A few thoughts...
This is a pretty slippery discussion. To what is your organization considering "Investment"? Just your salary? Salary and benefits? Salary, benefits, and all of the space/utilities required to allow a purchasing department to function?
This is a tricky question. When you get this total idea of what the "Investment" is, then you can start to calculate your ROI.
Imagine that your purchasing headcount, with the 'worst case scenario' per head is 150K a year.
Your first and most obvious return is any cost savings you may encounter. That may be as simple as finding a cheaper (but same quality) box of pens. This may also include rolling out vendor managed inventory, supplier consolidation, consigned and/or committed inventory (where applicable), or any purchasing/stores methodology.
You may also want to look at your role as a Risk Manager, in which you may have your contractor/service providers sign contracts which push the burden of the risk upon them, and not on you. Think about this; imagine that you do (all numbers are arbitrary) 25 projects a year in which there is a 1% risk of a worker fatality. We know that the total cost of a worker fatality, through payouts, investigations, regulations, etc can approach (and many times exceed) $1,000,000. Using "The Formula", of # of opportunities (25) multiplied by the likelihood of the incident (1%), multiplied by the cost of an accident (1,000,000), you get 250,000 worth of risk avoided by signing that contract.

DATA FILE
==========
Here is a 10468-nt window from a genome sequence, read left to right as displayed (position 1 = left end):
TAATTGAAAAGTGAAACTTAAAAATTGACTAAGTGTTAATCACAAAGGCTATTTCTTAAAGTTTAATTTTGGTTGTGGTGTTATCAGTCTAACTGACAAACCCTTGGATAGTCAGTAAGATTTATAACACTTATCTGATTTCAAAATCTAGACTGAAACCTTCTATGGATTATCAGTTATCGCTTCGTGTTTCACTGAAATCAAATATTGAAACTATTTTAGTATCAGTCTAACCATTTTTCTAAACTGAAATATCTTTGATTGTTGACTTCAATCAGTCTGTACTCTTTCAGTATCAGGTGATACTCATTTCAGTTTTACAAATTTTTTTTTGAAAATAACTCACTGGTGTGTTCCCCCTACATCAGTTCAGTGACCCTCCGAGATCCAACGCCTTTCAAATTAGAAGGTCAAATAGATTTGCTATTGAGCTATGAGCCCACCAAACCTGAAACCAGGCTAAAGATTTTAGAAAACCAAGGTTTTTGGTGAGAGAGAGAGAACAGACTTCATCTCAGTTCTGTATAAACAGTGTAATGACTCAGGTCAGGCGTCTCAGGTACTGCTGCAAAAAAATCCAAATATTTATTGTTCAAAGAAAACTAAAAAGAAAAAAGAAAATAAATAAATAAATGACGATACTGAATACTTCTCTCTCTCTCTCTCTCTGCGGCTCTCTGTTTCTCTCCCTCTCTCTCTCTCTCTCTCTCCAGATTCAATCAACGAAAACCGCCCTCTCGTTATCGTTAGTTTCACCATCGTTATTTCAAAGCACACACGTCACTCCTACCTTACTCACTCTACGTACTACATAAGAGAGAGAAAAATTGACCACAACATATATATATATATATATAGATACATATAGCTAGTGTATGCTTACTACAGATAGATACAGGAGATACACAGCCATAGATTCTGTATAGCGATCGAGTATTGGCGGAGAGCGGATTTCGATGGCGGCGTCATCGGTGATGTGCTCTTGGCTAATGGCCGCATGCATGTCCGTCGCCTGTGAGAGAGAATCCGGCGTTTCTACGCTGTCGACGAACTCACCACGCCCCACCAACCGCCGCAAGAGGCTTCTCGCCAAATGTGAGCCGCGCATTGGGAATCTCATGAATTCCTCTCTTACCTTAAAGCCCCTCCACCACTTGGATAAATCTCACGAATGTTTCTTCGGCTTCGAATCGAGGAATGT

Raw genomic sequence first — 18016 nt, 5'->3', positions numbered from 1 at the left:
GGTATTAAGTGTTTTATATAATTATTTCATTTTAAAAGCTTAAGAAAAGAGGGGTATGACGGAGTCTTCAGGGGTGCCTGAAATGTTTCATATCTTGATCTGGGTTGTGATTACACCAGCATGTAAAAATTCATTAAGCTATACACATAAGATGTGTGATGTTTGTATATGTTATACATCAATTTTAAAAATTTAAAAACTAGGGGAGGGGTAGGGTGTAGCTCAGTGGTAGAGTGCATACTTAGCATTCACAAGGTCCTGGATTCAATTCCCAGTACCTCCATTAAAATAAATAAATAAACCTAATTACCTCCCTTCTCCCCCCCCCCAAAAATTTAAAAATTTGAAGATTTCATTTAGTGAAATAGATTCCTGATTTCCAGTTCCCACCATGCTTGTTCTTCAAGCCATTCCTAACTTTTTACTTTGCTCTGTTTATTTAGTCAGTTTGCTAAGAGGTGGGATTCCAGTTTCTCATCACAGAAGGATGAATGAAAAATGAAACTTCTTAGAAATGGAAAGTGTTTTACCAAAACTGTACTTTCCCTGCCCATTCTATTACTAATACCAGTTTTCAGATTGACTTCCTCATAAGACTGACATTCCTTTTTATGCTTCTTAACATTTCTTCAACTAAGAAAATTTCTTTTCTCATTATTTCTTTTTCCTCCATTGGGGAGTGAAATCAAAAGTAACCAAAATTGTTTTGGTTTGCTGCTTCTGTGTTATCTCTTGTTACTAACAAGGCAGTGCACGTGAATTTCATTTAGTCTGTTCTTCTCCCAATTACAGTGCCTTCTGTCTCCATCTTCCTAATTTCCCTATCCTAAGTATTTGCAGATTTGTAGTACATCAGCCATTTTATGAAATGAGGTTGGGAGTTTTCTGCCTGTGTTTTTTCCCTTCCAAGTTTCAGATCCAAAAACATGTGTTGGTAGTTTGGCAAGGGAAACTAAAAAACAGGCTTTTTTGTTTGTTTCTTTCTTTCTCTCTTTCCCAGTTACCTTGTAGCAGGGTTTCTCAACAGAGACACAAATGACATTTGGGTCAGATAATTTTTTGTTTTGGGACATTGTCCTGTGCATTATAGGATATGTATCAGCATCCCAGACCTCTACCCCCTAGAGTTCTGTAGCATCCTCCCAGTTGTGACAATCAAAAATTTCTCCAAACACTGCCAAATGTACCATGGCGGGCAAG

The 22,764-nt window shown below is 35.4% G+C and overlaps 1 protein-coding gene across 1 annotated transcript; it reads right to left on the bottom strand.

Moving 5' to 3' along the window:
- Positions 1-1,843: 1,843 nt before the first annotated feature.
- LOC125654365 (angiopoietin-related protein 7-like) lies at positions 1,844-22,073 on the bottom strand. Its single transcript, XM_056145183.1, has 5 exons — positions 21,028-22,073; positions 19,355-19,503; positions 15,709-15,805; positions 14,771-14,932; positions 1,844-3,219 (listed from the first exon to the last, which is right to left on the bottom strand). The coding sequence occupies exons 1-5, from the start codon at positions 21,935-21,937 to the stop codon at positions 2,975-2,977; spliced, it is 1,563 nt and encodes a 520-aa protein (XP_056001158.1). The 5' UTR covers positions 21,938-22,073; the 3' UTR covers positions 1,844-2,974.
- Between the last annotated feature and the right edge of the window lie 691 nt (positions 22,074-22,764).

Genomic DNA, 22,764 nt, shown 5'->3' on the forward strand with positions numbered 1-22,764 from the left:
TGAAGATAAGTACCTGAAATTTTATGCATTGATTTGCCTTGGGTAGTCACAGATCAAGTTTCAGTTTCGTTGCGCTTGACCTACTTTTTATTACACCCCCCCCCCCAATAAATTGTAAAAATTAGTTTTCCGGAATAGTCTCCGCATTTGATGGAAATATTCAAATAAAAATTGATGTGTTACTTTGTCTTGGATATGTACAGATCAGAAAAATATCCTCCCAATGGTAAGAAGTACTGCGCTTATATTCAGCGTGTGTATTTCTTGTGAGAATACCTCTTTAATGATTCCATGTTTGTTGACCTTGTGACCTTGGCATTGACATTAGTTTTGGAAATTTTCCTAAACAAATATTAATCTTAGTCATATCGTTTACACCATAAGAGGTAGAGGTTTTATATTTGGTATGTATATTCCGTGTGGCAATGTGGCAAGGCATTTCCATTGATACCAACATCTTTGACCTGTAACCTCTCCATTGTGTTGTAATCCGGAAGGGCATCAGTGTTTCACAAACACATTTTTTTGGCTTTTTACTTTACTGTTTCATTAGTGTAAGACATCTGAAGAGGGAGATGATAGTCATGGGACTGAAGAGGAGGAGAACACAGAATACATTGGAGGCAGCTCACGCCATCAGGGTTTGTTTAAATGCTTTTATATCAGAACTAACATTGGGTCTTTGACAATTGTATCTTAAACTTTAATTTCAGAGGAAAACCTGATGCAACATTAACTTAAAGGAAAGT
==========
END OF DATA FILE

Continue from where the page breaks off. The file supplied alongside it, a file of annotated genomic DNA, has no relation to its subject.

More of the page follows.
(For those of you who recognize this from pop-culture, it's something that is discussed roughly in "fight club" in the car accident investigation.)
And finally, I don't mean to sound negative, but...
Your organization may be backwards, and doesn't understand purchasing's role in the modern world. Look at the top tier entities in the world; robust purchasing departments that reap billions upon billions of dollars of savings that immediately and directly the bottom. But you could take these numbrs, and show it to your organization, and they may say "meh" because that's management's choice. It's not a smart one, but a decision that can be made, nonetheless.
There have been more than once in my (short) career that I have demonstrated, both mathematically and theoretically the error of management's ways, but they choose the "good ol' boy" or "easy" method.